The Duke of Cambridge has signalled any decision by Jamaica, Belize and the Bahamas to break away from the British monarchy and become republics will be supported with “pride and respect” by the UK.
William has visited the three nations during his Caribbean tour with Kate, and his comments will reverberate around the region where five other countries also have the Queen as head of state.
Speaking on the penultimate night of the Cambridge’s visit to the Bahamas, the future king told guests, who included the country’s prime minister Philip Davis, that whatever the future holds the bonds between the UK and the nations will “endure”.
Britain's Prince William and Catherine, Duchess of Cambridge, look on during their visit to Hopkins, a small village on the coast which is considered to be cultural centre of the Garifuna community in Belize, amid a tour of the Caribbean, March 20, 2022. Chris Jackson/Pool via REUTERS POOL
The duke said: “Next year, I know you are all looking forward to celebrating fifty years of independence – your Golden Anniversary.
“And with Jamaica celebrating 60 years of independence this year, and Belize celebrating 40 years of independence last year, I want to say this:
“We support with pride and respect your decisions about your future.
“Relationships evolve. Friendship endures.”
It is understood William’s comments reflect the Cambridges experiences during their Caribbean tour, and the couple have long held the view that seeking to have a homegrown head of state was a matter for the people and government of each country.
Britain's Prince William and Britain's Catherine, Duchess of Cambridge, attend the Commonwealth Day service ceremony at Westminster Abbey, in London, Britain March 14, 2022. Daniel Leal/Pool via REUTERS POOL
Barbados took the historic move of replacing the Queen as head of state in November, and elected its first president during a ceremony witnessed by the Prince of Wales.
William’s comments are likely to be interpreted as an acknowledgement of forces already in motion, as Jamaica’s prime minister Andrew Holness suggested to the couple his country may be the next to become a republic.
He told the Cambridges, when he welcomed them to Kingston on Wednesday, Jamaica was “moving on” and intended to “fulfil our true ambitions and destiny as an independent, developed, prosperous country”.
A few days after the royals left Belize, prime minister Johnny Briceno’s government indicated the People’s Constitutional Commission, a new body, will be consulting across the country on the issue of the continuing decolonisation process.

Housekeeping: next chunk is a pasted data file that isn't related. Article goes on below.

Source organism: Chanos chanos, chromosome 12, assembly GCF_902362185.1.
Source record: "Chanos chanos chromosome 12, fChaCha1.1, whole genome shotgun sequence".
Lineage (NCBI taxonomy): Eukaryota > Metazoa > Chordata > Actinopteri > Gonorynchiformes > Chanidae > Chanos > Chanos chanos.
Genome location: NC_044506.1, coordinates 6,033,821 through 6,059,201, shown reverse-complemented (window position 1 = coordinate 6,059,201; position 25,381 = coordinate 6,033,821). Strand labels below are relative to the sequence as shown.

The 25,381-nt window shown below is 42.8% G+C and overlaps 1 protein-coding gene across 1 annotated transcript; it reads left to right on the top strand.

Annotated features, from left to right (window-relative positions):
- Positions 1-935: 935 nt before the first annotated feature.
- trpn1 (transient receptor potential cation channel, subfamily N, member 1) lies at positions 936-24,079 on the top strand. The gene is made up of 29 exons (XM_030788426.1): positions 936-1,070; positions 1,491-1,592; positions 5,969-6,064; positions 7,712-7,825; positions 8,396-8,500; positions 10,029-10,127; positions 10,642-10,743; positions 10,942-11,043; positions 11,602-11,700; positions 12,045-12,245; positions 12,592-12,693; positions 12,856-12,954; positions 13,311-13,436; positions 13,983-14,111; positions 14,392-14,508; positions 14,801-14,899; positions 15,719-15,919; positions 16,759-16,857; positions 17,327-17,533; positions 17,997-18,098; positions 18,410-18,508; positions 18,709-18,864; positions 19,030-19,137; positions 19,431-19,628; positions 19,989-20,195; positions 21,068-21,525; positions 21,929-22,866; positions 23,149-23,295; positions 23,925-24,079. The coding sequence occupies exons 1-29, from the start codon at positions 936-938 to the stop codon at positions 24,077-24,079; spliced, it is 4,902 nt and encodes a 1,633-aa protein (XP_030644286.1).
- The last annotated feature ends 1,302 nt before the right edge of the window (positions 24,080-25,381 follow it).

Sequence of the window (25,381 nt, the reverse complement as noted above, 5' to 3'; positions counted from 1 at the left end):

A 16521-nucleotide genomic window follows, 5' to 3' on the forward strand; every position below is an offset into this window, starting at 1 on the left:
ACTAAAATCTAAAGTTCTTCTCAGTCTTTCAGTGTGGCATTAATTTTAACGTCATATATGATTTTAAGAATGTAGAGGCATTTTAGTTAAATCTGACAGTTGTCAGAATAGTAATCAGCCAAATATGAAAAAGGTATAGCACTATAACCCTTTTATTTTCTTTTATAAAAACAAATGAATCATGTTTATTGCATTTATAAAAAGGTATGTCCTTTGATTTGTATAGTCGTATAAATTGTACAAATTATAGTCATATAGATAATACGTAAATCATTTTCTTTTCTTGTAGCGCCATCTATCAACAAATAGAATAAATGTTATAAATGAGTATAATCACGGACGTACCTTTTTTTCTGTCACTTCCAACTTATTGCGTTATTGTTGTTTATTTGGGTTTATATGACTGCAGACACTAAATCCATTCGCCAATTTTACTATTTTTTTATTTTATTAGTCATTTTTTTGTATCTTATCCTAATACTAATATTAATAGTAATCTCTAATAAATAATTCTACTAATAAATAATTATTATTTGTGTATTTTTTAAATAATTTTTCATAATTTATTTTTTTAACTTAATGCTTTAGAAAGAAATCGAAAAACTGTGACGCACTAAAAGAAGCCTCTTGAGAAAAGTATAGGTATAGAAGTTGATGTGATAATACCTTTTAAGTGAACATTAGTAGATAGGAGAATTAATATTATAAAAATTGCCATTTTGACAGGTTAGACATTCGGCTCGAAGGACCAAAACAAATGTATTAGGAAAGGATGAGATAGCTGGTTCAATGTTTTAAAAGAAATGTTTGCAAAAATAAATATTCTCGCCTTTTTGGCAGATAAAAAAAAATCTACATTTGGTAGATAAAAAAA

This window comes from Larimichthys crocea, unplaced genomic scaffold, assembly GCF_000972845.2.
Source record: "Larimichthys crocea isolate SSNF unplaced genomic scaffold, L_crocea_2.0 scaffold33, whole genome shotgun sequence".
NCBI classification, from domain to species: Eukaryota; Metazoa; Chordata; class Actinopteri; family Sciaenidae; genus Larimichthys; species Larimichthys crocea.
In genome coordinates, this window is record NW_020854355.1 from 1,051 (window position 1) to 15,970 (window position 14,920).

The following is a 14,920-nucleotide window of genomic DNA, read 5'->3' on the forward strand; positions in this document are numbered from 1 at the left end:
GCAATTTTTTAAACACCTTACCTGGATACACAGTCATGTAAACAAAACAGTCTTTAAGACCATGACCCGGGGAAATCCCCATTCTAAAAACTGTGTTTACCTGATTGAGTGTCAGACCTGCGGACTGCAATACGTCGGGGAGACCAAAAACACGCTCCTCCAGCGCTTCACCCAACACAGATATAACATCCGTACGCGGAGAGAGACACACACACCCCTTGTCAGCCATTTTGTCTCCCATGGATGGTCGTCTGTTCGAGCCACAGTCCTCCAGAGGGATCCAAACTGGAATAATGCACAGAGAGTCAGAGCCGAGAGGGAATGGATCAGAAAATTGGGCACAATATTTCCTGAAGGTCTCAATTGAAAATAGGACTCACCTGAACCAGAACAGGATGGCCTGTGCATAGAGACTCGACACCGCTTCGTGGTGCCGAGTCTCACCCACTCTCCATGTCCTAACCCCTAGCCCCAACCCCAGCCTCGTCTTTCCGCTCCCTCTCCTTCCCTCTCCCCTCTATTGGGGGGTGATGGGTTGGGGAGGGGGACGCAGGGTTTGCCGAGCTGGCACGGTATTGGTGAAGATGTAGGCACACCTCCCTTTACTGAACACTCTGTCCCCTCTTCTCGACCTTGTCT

Henry Charles Usher, minister for constitutional and political reform, reportedly told Belize’s parliament on Thursday: “Madame Speaker, the decolonisation process is enveloping the Caribbean region.
“Perhaps it is time for Belize to take the next step in truly owning our independence. But it is a matter that the people of Belize must decide on.”
William also spoke about a fond memory of his first visit to The Bahamas: “I came here with my mother as a child.
“Snorkelling around the James Bond wrecks off Nassau left me with the most vivid memory of your beautiful blue waters. For a young boy, obsessed with 007, it was the best holiday ever.”
The black-tie event, hosted by Sir Cornelius Smith the Governor General of the Bahamas, saw Kate wear a stylish Phillipa Lepley gown and the Cambridges chatted with the guests who included community leaders and local heroes.
Later on Saturday the duke and duchess will carry out the final engagements of their tour, visiting Abaco – a chain of islands and barrier cays in the northern part of the country – and meet residents at a church to hear their experiences of Hurricane Dorian in 2019, and celebrate the areas regeneration by attending a Fish Fry.
On Grand Bahama the couple will tour a children’s home and their final engagement will see them visit 2021 Earthshot Prize Winner, Coral Vita.